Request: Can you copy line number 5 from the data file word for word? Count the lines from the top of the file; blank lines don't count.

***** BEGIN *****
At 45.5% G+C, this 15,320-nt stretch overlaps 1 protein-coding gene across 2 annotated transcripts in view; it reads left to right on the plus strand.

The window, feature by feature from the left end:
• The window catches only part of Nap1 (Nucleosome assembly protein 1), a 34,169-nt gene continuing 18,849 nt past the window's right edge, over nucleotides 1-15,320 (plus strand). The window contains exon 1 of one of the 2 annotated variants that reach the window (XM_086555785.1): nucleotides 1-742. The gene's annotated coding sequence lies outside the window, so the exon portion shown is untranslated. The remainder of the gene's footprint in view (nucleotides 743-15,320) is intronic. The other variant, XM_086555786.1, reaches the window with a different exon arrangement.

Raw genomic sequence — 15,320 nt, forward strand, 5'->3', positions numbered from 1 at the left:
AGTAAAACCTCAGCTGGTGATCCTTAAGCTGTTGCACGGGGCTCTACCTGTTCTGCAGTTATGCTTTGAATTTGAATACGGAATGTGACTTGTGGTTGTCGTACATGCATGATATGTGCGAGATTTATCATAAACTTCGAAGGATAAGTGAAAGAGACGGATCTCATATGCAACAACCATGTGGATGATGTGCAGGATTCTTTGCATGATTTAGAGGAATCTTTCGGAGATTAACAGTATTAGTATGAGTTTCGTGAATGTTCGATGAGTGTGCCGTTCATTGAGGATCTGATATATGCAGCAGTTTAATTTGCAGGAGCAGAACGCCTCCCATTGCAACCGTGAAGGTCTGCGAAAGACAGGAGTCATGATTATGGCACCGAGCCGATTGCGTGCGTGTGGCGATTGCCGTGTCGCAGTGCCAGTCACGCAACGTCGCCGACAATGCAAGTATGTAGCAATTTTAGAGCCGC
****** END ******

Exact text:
AGTAAAACCTCAGCTGGTGATCCTTAAGCTGTTGCACGGGGCTCTACCTGTTCTGCAGTTATGCTTTGAATTTGAATACGGAATGTGACTTGTGGTTGTCGTACATGCATGATATGTGCGAGATTTATCATAAACTTCGAAGGATAAGTGAAAGAGACGGATCTCATATGCAACAACCATGTGGATGATGTGCAGGATTCTTTGCATGATTTAGAGGAATCTTTCGGAGATTAACAGTATTAGTATGAGTTTCGTGAATGTTCGATGAGTGTGCCGTTCATTGAGGATCTGATATATGCAGCAGTTTAATTTGCAGGAGCAGAACGCCTCCCATTGCAACCGTGAAGGTCTGCGAAAGACAGGAGTCATGATTATGGCACCGAGCCGATTGCGTGCGTGTGGCGATTGCCGTGTCGCAGTGCCAGTCACGCAACGTCGCCGACAATGCAAGTATGTAGCAATTTTAGAGCCGC